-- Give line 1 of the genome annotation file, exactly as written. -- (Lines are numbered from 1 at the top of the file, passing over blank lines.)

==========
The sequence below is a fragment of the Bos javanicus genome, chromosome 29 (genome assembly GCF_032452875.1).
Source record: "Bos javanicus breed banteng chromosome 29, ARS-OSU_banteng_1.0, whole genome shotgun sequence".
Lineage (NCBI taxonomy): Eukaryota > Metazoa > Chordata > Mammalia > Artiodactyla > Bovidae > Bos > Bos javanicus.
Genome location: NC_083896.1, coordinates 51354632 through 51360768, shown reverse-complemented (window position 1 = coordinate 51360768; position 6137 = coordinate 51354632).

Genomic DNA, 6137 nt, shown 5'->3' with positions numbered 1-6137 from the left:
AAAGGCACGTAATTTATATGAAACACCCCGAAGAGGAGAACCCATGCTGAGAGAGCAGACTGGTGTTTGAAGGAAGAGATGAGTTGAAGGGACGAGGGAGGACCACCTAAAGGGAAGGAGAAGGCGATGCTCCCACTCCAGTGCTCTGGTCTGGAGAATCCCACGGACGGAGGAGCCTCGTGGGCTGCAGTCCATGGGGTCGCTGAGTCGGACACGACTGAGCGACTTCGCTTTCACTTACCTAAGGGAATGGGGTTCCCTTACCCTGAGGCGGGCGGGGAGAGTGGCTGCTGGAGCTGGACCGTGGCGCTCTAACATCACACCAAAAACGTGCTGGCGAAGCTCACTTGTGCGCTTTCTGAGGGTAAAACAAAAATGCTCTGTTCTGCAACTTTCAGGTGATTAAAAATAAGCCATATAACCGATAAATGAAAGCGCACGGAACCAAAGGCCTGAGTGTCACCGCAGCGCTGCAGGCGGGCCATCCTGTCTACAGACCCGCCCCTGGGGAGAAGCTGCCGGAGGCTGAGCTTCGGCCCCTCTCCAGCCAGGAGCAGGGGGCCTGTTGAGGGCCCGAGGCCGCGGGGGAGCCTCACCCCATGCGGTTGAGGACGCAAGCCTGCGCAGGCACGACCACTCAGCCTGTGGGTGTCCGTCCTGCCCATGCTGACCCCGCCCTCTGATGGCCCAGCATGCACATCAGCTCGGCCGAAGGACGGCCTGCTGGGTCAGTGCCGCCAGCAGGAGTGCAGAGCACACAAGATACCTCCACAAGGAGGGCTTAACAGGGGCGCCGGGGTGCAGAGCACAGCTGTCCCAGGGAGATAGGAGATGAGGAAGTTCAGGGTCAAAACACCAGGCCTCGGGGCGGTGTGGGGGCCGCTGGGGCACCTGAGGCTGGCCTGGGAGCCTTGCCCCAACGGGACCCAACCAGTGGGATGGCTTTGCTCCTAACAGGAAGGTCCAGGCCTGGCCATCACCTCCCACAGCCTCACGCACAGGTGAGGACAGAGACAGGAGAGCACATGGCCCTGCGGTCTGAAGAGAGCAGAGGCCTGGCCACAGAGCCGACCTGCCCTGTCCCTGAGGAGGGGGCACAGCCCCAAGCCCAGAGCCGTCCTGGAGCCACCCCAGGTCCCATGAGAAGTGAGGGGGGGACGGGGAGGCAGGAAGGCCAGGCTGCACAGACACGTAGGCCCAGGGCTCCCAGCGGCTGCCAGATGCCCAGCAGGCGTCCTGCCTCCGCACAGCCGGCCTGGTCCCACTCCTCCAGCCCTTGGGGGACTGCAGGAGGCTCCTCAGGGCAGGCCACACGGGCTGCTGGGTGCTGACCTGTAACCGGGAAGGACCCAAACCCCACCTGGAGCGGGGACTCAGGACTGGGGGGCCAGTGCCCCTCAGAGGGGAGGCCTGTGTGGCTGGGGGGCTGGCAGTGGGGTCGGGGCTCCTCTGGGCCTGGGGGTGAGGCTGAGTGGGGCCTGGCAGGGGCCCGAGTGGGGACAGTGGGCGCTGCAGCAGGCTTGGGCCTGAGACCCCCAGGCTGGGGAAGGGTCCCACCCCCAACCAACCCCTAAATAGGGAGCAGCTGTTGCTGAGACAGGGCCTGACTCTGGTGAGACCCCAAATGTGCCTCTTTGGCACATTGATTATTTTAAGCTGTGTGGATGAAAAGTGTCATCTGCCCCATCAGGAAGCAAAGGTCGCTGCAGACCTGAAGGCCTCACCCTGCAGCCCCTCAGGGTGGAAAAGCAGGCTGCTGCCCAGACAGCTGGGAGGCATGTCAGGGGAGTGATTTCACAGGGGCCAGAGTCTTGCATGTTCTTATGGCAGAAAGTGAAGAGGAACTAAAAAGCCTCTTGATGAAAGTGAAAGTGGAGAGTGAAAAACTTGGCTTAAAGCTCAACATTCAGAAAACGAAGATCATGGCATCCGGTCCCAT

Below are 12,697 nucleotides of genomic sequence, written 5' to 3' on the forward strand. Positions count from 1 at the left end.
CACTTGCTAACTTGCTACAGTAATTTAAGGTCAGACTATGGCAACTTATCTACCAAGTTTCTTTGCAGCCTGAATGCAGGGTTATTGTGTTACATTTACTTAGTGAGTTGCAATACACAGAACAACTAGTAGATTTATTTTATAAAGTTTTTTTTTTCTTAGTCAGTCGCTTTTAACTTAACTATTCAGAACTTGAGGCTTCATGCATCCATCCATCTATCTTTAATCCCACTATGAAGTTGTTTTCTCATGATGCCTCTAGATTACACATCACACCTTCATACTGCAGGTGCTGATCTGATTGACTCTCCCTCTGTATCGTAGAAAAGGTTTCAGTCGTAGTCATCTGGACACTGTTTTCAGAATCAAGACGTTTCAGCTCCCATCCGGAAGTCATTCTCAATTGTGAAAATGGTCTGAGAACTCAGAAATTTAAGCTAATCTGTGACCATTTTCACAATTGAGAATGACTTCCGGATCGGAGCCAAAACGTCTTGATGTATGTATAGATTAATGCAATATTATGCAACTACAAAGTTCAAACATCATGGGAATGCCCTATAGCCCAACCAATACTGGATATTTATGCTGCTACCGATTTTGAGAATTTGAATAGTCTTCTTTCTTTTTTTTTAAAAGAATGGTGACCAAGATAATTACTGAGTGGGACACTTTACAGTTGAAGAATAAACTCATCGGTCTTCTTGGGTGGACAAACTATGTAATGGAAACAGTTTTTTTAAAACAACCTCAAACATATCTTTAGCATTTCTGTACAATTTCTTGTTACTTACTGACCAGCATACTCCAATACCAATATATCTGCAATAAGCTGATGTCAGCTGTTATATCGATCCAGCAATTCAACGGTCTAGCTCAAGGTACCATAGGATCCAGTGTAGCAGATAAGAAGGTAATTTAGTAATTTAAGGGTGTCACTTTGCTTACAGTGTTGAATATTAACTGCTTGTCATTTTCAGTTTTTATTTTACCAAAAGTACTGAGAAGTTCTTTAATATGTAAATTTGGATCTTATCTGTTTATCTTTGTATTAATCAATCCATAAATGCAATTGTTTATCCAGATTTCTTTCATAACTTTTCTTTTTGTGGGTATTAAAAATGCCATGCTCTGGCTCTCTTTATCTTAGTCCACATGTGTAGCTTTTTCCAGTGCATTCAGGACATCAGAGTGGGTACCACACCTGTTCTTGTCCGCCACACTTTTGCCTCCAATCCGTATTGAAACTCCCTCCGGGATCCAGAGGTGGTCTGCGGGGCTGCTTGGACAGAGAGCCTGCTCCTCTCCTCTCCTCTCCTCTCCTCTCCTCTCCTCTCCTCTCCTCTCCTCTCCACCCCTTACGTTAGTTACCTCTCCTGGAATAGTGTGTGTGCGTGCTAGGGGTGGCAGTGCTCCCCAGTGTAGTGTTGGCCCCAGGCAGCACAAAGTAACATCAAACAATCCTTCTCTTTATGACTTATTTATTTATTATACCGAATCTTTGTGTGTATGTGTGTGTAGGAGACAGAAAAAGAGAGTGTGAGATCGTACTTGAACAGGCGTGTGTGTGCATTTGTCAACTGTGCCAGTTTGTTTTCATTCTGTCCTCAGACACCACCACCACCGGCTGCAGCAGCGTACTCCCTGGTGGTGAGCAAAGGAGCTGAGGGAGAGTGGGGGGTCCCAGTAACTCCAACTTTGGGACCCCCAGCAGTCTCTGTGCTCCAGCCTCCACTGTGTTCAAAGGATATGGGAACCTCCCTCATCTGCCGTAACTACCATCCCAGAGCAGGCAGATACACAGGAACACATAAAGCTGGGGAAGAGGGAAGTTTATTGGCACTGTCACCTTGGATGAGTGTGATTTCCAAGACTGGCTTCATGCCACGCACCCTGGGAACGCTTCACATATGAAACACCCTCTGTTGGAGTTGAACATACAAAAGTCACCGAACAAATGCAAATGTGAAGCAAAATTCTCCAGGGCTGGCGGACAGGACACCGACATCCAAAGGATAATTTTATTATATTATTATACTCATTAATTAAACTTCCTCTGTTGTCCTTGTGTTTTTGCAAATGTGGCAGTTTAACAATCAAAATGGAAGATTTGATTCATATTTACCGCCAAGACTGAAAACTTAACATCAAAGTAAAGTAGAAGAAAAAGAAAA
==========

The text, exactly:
The sequence below is a fragment of the Bos javanicus genome, chromosome 29 (genome assembly GCF_032452875.1).